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The European Commission will work to ensure the integration of Ukraine in EU markets and support competition in eastern European countries as a means to minimize the impact of the NordStream 2 and TurkStream projects, an EU official told ICIS.

Klaus-Dieter Borchardt, the deputy director general of the European Commission’s directorate-general for energy, said in an interview that Ukraine could be integrated into the European gas market through at least one of the four high-pressure pipelines which travel from the Ukrainian border to the Austrian Baumgarten hub via Slovakia, ICIS reports.

Currently 77% of the capacity of these four pipelines is booked by Gazprom, but only 60% of it is used.

When Ukraine’s transit contract with Gazprom ends this year and Russian volumes may be rerouted to NordStream 2, one of those four pipelines can be used for reverse flows between Ukraine and Austria.

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Representatives of the commission, Ukraine and Russia are expected to hold trilateral talks in May to discuss the future of transit after 2020.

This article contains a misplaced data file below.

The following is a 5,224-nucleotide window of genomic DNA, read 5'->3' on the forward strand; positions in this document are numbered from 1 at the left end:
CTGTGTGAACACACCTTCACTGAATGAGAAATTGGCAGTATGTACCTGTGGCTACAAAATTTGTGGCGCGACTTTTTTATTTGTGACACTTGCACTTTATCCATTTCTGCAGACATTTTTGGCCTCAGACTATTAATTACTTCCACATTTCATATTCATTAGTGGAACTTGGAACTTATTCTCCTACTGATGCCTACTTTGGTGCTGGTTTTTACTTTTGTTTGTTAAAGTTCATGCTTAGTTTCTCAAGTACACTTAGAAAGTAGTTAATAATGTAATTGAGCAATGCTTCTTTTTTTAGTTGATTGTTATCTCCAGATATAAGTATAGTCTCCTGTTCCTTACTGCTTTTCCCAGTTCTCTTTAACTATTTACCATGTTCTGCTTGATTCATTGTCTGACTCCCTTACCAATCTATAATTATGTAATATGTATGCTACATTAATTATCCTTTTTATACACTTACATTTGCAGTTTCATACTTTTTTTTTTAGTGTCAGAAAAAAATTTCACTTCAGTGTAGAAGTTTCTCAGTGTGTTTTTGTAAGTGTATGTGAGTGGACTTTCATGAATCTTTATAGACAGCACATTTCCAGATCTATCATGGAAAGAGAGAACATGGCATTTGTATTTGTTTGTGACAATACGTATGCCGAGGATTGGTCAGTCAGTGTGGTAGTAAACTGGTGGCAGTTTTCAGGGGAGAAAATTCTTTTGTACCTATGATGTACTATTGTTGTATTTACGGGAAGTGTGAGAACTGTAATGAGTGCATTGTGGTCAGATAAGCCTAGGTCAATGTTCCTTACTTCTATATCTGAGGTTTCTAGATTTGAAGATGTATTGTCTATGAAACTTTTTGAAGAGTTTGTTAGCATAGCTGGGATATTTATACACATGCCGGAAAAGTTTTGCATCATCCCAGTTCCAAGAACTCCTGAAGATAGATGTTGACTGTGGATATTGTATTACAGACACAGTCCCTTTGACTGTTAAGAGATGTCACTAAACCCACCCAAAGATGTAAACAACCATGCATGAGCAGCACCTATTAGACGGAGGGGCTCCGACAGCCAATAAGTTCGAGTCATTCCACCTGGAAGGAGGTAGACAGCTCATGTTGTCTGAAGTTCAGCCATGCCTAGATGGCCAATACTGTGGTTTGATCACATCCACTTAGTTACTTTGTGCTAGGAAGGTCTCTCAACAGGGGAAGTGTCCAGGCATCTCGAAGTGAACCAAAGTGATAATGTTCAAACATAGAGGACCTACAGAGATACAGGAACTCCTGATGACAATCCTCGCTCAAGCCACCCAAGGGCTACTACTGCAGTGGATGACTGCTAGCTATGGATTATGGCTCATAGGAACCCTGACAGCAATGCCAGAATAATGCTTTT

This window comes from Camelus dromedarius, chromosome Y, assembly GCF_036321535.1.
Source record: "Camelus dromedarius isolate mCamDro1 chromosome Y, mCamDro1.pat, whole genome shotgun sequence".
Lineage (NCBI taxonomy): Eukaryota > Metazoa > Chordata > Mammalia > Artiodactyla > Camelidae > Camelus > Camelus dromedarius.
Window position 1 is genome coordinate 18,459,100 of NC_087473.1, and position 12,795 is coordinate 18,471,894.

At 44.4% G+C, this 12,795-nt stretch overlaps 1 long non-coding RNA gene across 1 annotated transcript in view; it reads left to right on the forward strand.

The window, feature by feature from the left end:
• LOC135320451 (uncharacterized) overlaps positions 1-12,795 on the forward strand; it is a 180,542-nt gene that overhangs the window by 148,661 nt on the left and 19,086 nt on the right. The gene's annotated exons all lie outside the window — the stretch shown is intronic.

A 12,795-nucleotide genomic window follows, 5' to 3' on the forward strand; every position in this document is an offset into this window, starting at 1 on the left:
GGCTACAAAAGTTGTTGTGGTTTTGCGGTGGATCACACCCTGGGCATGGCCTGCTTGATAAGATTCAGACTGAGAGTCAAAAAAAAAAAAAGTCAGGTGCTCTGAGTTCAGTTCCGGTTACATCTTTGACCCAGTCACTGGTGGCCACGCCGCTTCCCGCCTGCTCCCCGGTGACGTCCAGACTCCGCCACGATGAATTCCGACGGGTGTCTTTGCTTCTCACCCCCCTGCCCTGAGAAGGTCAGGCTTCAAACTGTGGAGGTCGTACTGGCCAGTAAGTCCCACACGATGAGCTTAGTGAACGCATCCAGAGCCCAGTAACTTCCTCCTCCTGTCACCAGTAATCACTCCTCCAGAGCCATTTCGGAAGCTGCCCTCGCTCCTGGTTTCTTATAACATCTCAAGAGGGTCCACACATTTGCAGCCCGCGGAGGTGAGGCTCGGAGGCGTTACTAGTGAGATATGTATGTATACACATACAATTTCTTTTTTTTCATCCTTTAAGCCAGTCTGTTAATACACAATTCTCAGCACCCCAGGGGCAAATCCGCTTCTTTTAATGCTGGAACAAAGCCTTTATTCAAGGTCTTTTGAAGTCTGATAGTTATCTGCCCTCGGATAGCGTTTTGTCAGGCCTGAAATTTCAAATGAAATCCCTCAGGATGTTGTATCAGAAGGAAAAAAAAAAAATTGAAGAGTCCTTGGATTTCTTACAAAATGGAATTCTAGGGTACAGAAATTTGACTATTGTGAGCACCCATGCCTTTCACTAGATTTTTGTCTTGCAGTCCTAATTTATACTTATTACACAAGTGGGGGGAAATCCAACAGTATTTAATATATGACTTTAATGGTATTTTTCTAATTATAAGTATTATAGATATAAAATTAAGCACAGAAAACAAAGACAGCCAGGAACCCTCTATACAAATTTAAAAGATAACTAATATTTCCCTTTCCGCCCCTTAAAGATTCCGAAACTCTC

Borchardt, speaking on the sidelines of the “Fight for EU energy security” conference organised by Politico in Brussels, said that the commission would support the view that Ukraine should be able to offer 90 billion cubic meters/year of transit capacity towards Europe, while Russia should commit to transit to Ukraine 60bcm/year.

However, he added that Ukraine must also prepare for a future where Russian transit would be discontinued.

Russia has previously argued that the transit of gas via Ukraine would be stopped at the end of 2019 and volumes rerouted via NordStream 2, which would link Russia to Germany via the Baltic Sea.

Borchardt was sceptical that the rerouting of Russian transit via NordStream 2 would happen from next year, pointing out the pipeline required a ramp-up period, which may last until 2023.

Ukraine observers have argued that NordStream 2 was a political project designed to isolate Ukraine.